Table 4

 Ocular motility area of no diplopia (Σ°)—patients with Σ° between 200° and 400° at baseline—efficacy population

Table 5

 Ocular motility area of no diplopia (Σ°): patients with Σ° between 200° and 400° at baseline, analysis of covariance—efficacy population

Measurements of extraocular muscles showed the following variations between week 0 and 24: for the inferior rectus muscle, in the treatment group percentage change mean (SD) was −13.21 (25.7) and the non-treatment group percentage change mean (SD) was −4.02 (21.5); no statistically significant differences were detected between groups. For the medial rectus muscle, the treatment group percentage change mean (SD) was −8.24 (20.75) and the non-treatment group percentage change mean (SD) was −0.6 (22.39); no statistically significant differences were detected between groups. For the lateral rectus muscle the treatment group percentage change mean (SD) was −11.5 (20.6) and the non-treatment group percentage change mean (SD) was −0.5 (31.6), no statistically differences were detected between groups. For the superior rectus muscle-levator complex, the treatment group percentage change mean (SD) was −9.5 (29.1) and the non-treatment group percentage mean change (SD) was 12.54 (37.5); statistically significant differences were detected between groups (p = 0. 0060) (fig 2 and table 6).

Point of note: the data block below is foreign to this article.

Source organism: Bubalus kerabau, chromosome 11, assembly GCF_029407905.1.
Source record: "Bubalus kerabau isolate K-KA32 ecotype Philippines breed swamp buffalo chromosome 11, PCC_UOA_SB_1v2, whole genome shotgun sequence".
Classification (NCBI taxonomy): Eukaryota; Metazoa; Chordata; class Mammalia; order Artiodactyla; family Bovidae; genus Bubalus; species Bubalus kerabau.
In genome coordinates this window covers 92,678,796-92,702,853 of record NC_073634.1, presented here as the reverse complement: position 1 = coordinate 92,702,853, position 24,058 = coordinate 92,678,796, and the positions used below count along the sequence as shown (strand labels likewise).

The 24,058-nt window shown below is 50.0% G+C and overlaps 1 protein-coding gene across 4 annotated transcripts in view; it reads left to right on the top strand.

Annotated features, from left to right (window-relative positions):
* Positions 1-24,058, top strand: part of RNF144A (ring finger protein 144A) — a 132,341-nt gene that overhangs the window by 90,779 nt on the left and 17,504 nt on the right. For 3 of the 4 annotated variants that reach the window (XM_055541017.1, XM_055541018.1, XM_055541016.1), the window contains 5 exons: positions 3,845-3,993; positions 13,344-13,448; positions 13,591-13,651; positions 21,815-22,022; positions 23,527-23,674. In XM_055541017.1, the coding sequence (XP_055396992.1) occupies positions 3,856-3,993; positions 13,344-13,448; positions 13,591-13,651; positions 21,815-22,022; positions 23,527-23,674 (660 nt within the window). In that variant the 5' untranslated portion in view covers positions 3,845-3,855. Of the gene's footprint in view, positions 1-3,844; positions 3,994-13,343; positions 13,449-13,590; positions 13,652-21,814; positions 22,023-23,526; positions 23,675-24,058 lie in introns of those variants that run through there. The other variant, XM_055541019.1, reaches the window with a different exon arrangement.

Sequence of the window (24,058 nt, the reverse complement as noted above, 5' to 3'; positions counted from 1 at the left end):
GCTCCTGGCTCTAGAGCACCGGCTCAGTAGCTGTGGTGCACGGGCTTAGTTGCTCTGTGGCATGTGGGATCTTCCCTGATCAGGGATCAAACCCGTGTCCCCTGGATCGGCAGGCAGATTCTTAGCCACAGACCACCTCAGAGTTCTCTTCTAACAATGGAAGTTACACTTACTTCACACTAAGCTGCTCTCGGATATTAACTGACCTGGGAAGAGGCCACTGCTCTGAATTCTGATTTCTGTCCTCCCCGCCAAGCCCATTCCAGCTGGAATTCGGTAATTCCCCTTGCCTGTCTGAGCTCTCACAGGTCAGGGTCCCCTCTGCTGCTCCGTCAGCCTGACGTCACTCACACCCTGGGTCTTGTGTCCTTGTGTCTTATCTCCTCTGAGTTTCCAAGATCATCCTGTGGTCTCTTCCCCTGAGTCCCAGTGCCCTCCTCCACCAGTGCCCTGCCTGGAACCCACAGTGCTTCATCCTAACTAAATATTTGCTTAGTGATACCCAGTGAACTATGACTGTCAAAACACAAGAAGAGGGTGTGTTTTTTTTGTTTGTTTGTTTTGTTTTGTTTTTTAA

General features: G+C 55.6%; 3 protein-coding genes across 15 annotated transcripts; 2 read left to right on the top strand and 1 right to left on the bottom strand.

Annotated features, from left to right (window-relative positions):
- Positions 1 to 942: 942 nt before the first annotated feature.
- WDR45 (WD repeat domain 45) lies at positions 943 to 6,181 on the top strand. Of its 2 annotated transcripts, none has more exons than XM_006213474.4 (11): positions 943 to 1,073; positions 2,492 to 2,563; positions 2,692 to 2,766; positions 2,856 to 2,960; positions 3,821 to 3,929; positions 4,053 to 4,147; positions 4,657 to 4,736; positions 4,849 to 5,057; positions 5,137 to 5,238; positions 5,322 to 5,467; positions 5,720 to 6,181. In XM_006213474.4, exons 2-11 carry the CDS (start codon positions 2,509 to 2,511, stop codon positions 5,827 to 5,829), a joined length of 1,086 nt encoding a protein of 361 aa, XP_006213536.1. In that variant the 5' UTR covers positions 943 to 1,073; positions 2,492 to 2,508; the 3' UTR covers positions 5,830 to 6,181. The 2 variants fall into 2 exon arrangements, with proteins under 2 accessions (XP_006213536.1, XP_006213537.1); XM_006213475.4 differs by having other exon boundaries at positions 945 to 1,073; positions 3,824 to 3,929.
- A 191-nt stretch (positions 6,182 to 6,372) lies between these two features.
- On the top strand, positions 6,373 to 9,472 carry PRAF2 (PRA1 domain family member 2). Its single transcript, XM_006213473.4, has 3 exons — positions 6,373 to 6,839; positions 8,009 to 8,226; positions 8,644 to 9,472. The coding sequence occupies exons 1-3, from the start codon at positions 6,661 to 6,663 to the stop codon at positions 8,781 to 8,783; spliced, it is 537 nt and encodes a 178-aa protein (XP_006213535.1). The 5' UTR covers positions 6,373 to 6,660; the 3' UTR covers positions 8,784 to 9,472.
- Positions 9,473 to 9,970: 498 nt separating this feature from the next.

Table 6

 Thickness variations of extraocular muscles relative to optic nerve size—efficacy population

Figure 2

 (A) CT scan coronal views of extraocular muscles in the treatment group patient before treatment. (B) CT scan coronal views of extraocular muscles of the same treatment group patient at week 24.

No variations were detected between groups related to BCVA, IOP, Ex, BW, and BP at weeks 10 and 24.

There were no variations in blood levels of glycaemia, calcaemia, and cortisol (table 7).

Table 7

 Calcaemia, glycaemia, and plasma cortisol variations—safety population